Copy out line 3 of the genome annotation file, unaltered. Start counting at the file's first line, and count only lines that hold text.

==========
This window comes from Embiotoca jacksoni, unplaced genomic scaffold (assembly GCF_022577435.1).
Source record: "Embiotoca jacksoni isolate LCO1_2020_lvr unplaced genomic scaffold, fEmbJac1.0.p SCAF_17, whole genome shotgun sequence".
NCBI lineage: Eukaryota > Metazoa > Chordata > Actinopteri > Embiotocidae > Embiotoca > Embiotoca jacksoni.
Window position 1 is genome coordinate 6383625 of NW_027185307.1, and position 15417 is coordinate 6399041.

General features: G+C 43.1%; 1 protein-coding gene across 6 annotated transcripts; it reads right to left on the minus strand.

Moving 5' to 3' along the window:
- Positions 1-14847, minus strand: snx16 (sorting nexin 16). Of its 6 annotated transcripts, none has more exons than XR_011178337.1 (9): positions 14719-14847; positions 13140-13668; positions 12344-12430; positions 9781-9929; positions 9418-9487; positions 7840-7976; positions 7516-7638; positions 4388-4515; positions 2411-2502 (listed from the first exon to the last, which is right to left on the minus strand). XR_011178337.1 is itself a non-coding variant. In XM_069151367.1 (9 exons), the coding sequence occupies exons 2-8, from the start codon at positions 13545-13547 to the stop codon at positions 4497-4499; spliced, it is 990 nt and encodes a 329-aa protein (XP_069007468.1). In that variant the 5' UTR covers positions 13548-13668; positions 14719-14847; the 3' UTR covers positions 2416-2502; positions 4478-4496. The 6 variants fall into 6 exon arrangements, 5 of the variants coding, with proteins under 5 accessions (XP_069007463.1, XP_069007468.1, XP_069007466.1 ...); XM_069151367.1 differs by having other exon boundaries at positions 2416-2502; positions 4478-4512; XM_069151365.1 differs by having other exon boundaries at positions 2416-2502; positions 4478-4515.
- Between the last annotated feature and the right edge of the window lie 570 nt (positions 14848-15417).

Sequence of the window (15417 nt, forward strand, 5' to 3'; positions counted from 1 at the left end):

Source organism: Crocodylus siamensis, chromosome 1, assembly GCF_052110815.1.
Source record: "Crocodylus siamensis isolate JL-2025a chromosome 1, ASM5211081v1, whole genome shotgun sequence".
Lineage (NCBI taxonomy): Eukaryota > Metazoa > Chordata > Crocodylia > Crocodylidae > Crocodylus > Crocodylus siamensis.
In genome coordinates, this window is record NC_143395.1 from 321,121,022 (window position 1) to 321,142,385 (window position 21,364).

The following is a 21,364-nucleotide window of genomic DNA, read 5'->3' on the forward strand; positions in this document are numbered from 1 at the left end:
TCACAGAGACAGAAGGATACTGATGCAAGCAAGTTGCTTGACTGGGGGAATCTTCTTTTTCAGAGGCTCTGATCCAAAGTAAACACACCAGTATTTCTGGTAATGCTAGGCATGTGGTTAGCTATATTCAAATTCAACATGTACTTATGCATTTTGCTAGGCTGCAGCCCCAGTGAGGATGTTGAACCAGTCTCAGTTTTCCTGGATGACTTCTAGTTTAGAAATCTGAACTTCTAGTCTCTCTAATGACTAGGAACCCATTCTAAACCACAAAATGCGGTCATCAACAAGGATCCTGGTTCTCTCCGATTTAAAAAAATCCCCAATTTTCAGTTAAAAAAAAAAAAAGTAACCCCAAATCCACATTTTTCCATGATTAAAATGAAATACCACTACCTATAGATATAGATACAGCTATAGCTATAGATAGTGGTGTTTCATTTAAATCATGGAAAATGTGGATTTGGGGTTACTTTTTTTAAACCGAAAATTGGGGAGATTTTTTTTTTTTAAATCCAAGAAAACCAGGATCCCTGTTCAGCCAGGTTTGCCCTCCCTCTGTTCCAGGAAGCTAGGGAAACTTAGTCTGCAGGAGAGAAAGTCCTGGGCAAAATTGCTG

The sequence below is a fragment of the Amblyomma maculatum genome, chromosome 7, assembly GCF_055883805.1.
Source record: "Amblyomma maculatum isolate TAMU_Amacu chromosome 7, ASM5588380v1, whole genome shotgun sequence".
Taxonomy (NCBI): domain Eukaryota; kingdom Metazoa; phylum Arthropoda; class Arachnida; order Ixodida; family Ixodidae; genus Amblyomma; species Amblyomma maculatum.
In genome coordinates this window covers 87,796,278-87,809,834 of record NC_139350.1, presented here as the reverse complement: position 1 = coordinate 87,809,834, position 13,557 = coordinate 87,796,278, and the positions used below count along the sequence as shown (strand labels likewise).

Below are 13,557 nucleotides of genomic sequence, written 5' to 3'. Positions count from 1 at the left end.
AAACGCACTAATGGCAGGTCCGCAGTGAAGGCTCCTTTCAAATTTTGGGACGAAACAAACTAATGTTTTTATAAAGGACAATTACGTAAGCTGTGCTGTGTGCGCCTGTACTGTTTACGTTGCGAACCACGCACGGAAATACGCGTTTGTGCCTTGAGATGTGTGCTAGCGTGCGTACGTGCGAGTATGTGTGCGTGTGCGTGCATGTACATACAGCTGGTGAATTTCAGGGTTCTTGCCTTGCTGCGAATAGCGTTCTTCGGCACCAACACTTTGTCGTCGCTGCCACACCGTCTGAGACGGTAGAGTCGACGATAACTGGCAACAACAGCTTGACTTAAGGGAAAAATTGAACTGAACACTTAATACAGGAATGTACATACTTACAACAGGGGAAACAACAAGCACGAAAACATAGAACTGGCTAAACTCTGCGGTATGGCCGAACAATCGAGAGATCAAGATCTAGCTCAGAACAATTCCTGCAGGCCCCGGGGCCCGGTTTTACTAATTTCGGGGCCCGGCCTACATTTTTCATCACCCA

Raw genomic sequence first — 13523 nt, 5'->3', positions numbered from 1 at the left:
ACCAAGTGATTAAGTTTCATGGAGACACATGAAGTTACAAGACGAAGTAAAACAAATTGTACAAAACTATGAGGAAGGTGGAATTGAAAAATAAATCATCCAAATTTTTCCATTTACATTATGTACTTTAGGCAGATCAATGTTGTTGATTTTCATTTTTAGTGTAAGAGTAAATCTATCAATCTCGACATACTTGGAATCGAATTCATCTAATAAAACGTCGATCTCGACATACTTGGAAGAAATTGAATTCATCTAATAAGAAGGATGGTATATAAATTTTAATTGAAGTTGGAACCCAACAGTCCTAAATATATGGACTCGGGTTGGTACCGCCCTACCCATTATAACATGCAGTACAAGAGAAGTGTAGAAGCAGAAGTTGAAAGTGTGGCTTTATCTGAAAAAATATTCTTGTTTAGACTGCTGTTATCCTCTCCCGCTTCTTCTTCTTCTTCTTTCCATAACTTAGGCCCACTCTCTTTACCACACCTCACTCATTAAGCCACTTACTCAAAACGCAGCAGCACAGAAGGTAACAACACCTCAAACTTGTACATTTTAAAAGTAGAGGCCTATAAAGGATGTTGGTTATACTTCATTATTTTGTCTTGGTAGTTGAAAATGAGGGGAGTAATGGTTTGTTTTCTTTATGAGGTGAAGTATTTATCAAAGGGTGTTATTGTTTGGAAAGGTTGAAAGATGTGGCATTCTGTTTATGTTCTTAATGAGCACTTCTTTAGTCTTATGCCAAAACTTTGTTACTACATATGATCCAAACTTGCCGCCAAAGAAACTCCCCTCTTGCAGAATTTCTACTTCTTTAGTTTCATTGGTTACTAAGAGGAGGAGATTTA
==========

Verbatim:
NCBI lineage: Eukaryota > Metazoa > Chordata > Actinopteri > Embiotocidae > Embiotoca > Embiotoca jacksoni.